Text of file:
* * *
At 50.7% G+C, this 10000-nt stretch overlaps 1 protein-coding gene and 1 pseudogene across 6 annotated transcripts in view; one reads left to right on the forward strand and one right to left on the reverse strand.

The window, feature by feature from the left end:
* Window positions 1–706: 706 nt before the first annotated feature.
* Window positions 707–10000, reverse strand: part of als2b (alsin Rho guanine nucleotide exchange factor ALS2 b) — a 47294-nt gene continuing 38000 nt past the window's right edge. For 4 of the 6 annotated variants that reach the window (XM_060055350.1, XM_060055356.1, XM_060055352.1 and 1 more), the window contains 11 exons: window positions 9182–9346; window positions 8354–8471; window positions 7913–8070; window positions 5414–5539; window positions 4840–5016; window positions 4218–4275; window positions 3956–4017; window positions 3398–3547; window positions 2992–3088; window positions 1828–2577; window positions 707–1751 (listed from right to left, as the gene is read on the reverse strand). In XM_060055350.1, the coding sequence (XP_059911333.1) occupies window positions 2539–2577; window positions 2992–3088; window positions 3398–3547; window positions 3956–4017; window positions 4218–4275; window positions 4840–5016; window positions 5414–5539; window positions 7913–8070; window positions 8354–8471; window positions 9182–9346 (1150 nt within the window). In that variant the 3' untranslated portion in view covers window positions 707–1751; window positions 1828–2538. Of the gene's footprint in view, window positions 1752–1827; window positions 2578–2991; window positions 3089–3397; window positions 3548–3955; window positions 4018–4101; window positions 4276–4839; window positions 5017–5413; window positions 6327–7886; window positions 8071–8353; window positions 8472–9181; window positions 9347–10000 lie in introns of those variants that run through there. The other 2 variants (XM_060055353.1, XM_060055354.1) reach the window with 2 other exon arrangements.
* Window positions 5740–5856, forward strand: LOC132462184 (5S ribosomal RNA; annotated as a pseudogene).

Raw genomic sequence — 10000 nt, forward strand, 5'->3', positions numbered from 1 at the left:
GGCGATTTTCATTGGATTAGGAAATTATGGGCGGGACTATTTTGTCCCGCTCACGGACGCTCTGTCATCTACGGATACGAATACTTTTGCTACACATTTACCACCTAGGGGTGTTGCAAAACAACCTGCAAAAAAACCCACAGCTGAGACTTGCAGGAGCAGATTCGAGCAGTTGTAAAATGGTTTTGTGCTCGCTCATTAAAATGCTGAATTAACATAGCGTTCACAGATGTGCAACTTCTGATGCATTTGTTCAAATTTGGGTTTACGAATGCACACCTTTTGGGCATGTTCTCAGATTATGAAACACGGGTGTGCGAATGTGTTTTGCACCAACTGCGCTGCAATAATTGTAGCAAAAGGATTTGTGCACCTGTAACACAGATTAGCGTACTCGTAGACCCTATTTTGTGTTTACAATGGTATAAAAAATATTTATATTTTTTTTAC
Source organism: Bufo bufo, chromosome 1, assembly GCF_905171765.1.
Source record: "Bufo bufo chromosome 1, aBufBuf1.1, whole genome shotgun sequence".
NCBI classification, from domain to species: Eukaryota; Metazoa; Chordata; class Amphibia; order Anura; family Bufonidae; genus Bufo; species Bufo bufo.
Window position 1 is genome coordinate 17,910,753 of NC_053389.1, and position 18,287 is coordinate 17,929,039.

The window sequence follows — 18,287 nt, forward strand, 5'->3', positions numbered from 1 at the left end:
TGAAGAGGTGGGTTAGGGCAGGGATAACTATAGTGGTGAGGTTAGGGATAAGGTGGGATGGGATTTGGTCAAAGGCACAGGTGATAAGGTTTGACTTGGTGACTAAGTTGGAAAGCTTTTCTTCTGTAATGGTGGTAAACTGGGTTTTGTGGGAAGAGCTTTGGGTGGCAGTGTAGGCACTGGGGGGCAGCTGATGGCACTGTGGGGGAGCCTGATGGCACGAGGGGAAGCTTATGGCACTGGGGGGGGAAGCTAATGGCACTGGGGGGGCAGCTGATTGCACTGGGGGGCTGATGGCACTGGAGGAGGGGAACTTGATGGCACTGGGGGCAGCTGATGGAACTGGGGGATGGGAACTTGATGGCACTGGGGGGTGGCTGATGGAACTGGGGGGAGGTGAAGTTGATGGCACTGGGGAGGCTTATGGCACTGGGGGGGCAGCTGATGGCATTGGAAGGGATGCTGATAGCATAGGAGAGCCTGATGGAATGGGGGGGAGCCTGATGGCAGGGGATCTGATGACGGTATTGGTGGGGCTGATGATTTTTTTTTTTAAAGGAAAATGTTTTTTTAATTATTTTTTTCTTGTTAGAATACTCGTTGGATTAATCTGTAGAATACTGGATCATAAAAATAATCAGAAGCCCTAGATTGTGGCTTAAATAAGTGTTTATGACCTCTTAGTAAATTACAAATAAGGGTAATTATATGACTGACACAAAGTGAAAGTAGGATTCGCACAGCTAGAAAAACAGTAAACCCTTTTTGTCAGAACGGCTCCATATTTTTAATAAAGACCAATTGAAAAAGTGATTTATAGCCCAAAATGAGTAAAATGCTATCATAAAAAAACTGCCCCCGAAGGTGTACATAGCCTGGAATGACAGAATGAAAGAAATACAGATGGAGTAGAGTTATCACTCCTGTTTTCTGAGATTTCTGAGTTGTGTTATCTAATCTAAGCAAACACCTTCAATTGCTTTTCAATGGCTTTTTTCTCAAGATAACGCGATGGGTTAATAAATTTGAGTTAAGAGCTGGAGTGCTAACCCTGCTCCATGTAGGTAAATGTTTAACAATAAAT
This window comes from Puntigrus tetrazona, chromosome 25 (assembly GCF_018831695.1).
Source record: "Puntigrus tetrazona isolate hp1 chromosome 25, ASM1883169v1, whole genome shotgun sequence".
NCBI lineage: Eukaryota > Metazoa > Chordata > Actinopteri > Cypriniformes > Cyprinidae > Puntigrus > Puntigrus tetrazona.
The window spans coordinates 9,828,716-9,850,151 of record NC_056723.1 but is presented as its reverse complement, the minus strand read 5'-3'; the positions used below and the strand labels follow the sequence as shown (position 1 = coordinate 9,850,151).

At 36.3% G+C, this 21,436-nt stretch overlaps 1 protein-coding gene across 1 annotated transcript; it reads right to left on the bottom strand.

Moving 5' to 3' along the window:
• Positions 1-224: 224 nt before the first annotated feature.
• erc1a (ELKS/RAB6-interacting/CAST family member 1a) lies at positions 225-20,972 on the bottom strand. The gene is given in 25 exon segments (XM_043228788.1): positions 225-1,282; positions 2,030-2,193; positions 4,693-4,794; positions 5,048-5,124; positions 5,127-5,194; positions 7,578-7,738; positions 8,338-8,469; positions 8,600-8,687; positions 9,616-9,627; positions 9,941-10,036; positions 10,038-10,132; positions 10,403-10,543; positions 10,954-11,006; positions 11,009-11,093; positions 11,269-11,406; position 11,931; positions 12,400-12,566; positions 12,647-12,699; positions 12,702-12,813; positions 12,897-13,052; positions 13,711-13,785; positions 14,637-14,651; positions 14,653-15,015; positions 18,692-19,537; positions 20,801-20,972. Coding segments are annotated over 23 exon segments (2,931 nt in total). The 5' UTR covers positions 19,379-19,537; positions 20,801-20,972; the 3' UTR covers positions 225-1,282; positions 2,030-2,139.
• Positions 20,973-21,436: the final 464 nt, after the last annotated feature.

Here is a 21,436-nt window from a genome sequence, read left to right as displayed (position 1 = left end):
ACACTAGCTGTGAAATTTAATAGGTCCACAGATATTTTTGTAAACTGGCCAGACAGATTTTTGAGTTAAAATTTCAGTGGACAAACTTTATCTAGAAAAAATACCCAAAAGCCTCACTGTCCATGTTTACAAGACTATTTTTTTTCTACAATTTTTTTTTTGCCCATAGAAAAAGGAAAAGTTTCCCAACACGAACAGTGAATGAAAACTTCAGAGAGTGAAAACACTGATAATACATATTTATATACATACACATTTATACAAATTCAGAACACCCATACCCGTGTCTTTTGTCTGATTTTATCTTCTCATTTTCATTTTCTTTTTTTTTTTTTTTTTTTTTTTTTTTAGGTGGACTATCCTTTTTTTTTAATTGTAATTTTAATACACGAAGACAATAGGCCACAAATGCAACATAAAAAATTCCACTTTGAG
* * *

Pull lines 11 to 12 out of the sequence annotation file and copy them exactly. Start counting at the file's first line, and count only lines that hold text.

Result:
Window position 1 is genome coordinate 17,910,753 of NC_053389.1, and position 18,287 is coordinate 17,929,039.

The window sequence follows — 18,287 nt, forward strand, 5'->3', positions numbered from 1 at the left end: